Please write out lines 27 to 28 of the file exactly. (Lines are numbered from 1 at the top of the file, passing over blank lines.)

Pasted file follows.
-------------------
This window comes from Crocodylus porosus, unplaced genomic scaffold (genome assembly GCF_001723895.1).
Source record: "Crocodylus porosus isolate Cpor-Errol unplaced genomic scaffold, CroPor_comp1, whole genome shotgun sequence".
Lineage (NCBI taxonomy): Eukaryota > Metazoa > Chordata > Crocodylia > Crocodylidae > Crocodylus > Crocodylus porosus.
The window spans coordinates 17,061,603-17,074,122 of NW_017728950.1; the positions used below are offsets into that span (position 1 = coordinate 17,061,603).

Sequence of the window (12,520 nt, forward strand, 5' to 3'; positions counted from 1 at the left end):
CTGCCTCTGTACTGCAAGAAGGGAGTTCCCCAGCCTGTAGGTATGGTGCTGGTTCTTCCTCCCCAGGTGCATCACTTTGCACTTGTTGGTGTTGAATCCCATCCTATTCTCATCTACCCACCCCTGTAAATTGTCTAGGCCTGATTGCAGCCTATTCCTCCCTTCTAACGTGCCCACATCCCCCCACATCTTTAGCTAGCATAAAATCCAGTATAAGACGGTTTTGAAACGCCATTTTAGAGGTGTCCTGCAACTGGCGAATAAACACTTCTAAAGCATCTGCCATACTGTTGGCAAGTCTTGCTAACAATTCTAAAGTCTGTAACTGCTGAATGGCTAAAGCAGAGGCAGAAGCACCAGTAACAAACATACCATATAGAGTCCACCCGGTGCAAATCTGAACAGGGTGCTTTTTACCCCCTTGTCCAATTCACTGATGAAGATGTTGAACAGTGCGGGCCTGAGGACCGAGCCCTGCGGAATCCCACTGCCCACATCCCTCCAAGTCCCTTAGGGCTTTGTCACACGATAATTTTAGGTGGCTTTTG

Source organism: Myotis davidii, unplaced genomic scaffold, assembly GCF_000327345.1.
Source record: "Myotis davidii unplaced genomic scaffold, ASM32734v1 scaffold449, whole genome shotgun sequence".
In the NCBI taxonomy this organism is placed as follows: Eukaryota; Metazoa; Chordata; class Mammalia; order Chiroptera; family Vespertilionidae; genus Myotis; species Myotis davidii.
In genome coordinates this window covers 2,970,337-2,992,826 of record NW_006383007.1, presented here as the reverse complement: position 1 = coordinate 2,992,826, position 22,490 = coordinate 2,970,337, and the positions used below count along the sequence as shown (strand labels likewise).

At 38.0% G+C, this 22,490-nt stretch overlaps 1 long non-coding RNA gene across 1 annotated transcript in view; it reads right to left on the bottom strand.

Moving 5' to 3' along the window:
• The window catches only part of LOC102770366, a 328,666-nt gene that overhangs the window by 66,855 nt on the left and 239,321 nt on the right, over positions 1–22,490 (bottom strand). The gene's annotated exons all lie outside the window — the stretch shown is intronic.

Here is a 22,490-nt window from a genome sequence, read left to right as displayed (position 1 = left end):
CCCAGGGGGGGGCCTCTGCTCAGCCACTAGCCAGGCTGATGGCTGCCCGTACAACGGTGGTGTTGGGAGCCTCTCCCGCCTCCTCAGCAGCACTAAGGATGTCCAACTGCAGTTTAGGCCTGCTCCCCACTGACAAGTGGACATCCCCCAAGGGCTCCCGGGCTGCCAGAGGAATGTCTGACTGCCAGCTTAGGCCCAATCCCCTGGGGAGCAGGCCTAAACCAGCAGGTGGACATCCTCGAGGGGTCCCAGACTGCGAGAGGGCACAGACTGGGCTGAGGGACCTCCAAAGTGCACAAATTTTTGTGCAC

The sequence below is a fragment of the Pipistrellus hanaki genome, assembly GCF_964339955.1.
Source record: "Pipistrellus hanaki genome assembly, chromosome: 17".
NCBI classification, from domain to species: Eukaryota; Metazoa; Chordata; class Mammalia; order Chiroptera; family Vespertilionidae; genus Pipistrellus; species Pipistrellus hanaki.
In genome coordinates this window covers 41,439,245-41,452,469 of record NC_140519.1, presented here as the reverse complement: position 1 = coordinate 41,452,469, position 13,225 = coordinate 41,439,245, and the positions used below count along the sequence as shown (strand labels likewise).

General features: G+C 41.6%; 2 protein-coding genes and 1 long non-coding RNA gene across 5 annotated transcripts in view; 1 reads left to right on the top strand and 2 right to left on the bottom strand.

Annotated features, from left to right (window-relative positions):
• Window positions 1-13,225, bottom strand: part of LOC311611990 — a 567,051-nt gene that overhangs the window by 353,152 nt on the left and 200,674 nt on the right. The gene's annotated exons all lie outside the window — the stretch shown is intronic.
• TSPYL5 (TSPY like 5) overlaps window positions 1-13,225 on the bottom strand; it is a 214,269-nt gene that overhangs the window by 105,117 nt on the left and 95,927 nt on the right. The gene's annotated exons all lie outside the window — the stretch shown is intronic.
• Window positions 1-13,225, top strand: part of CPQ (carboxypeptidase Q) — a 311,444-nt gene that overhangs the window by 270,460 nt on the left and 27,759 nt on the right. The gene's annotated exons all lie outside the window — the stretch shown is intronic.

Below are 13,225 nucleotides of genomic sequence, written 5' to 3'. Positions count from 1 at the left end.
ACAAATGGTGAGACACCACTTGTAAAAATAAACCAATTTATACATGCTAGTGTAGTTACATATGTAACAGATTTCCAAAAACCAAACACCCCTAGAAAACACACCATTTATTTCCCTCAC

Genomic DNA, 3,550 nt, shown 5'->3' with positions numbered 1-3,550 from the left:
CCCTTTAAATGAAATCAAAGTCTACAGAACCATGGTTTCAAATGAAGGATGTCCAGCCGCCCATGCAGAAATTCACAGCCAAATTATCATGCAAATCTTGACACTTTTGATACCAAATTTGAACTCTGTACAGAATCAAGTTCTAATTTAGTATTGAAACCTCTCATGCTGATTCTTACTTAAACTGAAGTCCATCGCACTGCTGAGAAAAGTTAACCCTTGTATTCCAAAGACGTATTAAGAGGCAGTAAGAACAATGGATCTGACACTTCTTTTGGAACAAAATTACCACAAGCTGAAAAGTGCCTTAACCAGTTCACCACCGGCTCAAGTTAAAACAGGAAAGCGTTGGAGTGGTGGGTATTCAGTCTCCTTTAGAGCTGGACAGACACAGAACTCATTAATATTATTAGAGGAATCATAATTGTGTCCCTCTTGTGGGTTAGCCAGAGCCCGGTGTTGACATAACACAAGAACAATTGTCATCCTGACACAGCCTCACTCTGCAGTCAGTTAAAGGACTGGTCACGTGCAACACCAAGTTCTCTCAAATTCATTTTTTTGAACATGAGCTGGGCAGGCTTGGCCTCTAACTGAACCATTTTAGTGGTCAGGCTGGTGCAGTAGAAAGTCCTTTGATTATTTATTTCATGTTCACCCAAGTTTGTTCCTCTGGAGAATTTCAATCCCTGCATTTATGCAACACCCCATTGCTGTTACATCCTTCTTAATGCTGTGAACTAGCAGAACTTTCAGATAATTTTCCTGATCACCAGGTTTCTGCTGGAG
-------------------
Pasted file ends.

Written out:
Genomic DNA, 3,550 nt, shown 5'->3' with positions numbered 1-3,550 from the left:
CCCTTTAAATGAAATCAAAGTCTACAGAACCATGGTTTCAAATGAAGGATGTCCAGCCGCCCATGCAGAAATTCACAGCCAAATTATCATGCAAATCTTGACACTTTTGATACCAAATTTGAACTCTGTACAGAATCAAGTTCTAATTTAGTATTGAAACCTCTCATGCTGATTCTTACTTAAACTGAAGTCCATCGCACTGCTGAGAAAAGTTAACCCTTGTATTCCAAAGACGTATTAAGAGGCAGTAAGAACAATGGATCTGACACTTCTTTTGGAACAAAATTACCACAAGCTGAAAAGTGCCTTAACCAGTTCACCACCGGCTCAAGTTAAAACAGGAAAGCGTTGGAGTGGTGGGTATTCAGTCTCCTTTAGAGCTGGACAGACACAGAACTCATTAATATTATTAGAGGAATCATAATTGTGTCCCTCTTGTGGGTTAGCCAGAGCCCGGTGTTGACATAACACAAGAACAATTGTCATCCTGACACAGCCTCACTCTGCAGTCAGTTAAAGGACTGGTCACGTGCAACACCAAGTTCTCTCAAATTCATTTTTTTGAACATGAGCTGGGCAGGCTTGGCCTCTAACTGAACCATTTTAGTGGTCAGGCTGGTGCAGTAGAAAGTCCTTTGATTATTTATTTCATGTTCACCCAAGTTTGTTCCTCTGGAGAATTTCAATCCCTGCATTTATGCAACACCCCATTGCTGTTACATCCTTCTTAATGCTGTGAACTAGCAGAACTTTCAGATAATTTTCCTGATCACCAGGTTTCTGCTGGAG